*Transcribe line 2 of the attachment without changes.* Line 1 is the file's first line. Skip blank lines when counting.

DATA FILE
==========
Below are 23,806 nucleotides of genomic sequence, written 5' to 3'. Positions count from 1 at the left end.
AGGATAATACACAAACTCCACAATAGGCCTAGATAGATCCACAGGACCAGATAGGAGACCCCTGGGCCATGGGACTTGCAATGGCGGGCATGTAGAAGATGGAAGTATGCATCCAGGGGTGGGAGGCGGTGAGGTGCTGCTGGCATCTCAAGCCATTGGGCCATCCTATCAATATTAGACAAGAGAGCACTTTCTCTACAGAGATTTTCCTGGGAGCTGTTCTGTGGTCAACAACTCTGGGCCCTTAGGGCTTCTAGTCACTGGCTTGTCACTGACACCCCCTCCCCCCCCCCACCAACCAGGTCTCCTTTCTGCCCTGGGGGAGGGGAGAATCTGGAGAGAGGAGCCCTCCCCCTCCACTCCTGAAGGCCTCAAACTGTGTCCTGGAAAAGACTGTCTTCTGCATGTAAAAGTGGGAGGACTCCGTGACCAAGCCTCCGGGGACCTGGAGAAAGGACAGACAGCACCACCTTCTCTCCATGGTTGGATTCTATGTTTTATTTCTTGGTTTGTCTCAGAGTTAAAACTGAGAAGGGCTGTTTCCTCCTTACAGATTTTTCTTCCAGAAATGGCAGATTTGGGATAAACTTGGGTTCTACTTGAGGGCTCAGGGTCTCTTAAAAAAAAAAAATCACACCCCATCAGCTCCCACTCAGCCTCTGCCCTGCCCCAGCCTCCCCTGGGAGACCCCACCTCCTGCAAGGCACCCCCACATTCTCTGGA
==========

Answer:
AGGATAATACACAAACTCCACAATAGGCCTAGATAGATCCACAGGACCAGATAGGAGACCCCTGGGCCATGGGACTTGCAATGGCGGGCATGTAGAAGATGGAAGTATGCATCCAGGGGTGGGAGGCGGTGAGGTGCTGCTGGCATCTCAAGCCATTGGGCCATCCTATCAATATTAGACAAGAGAGCACTTTCTCTACAGAGATTTTCCTGGGAGCTGTTCTGTGGTCAACAACTCTGGGCCCTTAGGGCTTCTAGTCACTGGCTTGTCACTGACACCCCCTCCCCCCCCCCACCAACCAGGTCTCCTTTCTGCCCTGGGGGAGGGGAGAATCTGGAGAGAGGAGCCCTCCCCCTCCACTCCTGAAGGCCTCAAACTGTGTCCTGGAAAAGACTGTCTTCTGCATGTAAAAGTGGGAGGACTCCGTGACCAAGCCTCCGGGGACCTGGAGAAAGGACAGACAGCACCACCTTCTCTCCATGGTTGGATTCTATGTTTTATTTCTTGGTTTGTCTCAGAGTTAAAACTGAGAAGGGCTGTTTCCTCCTTACAGATTTTTCTTCCAGAAATGGCAGATTTGGGATAAACTTGGGTTCTACTTGAGGGCTCAGGGTCTCTTAAAAAAAAAAAATCACACCCCATCAGCTCCCACTCAGCCTCTGCCCTGCCCCAGCCTCCCCTGGGAGACCCCACCTCCTGCAAGGCACCCCCACATTCTCTGGA